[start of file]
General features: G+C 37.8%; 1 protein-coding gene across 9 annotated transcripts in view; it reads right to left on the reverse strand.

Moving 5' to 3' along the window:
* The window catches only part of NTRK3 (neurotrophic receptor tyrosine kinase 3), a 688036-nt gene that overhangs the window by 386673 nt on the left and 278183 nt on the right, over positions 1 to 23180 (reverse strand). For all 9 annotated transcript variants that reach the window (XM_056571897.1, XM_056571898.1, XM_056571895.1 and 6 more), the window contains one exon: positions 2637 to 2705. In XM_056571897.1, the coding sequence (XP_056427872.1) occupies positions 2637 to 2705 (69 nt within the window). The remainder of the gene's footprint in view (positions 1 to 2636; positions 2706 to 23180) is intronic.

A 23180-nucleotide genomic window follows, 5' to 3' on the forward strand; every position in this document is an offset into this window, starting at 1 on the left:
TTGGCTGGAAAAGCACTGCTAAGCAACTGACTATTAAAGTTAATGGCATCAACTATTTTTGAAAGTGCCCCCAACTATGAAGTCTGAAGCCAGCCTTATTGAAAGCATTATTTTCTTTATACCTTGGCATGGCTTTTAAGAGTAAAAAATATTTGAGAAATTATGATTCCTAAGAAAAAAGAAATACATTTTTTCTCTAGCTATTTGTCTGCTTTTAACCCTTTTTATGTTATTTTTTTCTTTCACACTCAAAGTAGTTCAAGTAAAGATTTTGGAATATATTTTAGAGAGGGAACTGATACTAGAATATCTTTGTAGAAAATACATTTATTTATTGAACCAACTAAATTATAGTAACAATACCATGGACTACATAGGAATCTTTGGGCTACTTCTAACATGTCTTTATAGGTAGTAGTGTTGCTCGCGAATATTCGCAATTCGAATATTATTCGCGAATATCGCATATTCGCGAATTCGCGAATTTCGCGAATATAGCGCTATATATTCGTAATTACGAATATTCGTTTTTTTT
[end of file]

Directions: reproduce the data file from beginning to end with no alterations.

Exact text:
General features: G+C 37.8%; 1 protein-coding gene across 9 annotated transcripts in view; it reads right to left on the reverse strand.

Moving 5' to 3' along the window:
* The window catches only part of NTRK3 (neurotrophic receptor tyrosine kinase 3), a 688036-nt gene that overhangs the window by 386673 nt on the left and 278183 nt on the right, over positions 1 to 23180 (reverse strand). For all 9 annotated transcript variants that reach the window (XM_056571897.1, XM_056571898.1, XM_056571895.1 and 6 more), the window contains one exon: positions 2637 to 2705. In XM_056571897.1, the coding sequence (XP_056427872.1) occupies positions 2637 to 2705 (69 nt within the window). The remainder of the gene's footprint in view (positions 1 to 2636; positions 2706 to 23180) is intronic.

A 23180-nucleotide genomic window follows, 5' to 3' on the forward strand; every position in this document is an offset into this window, starting at 1 on the left:
TTGGCTGGAAAAGCACTGCTAAGCAACTGACTATTAAAGTTAATGGCATCAACTATTTTTGAAAGTGCCCCCAACTATGAAGTCTGAAGCCAGCCTTATTGAAAGCATTATTTTCTTTATACCTTGGCATGGCTTTTAAGAGTAAAAAATATTTGAGAAATTATGATTCCTAAGAAAAAAGAAATACATTTTTTCTCTAGCTATTTGTCTGCTTTTAACCCTTTTTATGTTATTTTTTTCTTTCACACTCAAAGTAGTTCAAGTAAAGATTTTGGAATATATTTTAGAGAGGGAACTGATACTAGAATATCTTTGTAGAAAATACATTTATTTATTGAACCAACTAAATTATAGTAACAATACCATGGACTACATAGGAATCTTTGGGCTACTTCTAACATGTCTTTATAGGTAGTAGTGTTGCTCGCGAATATTCGCAATTCGAATATTATTCGCGAATATCGCATATTCGCGAATTCGCGAATTTCGCGAATATAGCGCTATATATTCGTAATTACGAATATTCGTTTTTTTT